The central nervous system (CNS) has the greatest diversity of cell types and structural complexity of all organs.
Consequently uncovering the genetic program governing cell identity and organisation in the brain represents a major challenge for developmental biology. Drosophila is an ideal model organism to address this question as it makes available powerful gene discovery and gene manipulation techniques.
Several studies have explored the function of genes in patterning larger regions of the brain but much remains to be discovered regarding how specific functional sub-regions of the brain are specified during development.
The focus of the lab is to understand how some of these sub-regions are specified during development. To address this we use a novel promoter trap approach to screen for new genes that are expressed in defined populations of neurons within the brain. We have a collection of such novel insertions and are characterising each line.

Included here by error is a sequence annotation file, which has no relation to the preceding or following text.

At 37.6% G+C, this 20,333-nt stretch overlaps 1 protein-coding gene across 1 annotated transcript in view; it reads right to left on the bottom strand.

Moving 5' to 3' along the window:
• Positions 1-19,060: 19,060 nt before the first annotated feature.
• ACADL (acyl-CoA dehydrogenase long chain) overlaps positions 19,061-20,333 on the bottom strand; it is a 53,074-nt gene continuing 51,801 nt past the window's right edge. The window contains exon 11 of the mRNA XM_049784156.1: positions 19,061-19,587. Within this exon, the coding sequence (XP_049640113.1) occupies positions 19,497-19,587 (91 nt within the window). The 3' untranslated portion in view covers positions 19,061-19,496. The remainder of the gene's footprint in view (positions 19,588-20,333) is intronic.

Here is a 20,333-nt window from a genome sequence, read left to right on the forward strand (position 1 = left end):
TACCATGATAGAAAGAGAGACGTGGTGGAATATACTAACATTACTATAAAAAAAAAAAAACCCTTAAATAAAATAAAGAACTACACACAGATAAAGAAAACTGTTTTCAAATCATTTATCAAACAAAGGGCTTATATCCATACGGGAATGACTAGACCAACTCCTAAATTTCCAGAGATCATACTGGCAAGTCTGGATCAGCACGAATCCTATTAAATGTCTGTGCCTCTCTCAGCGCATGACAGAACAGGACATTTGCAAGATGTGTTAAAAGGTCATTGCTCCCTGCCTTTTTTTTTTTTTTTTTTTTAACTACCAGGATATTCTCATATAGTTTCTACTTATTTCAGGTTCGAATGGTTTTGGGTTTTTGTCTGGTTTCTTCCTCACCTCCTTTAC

During a pilot screen we identified a small number of cells in the developing brain and their projections form a novel circuit which is part of the Mushroom body, the learning and memory centre of the Drosophila brain.
We are interested in the function of these neurons, which we can address using calcium imaging and behaviour assays. We are also studying the function of Odd in patterning the brain, using gain and loss of function experiments.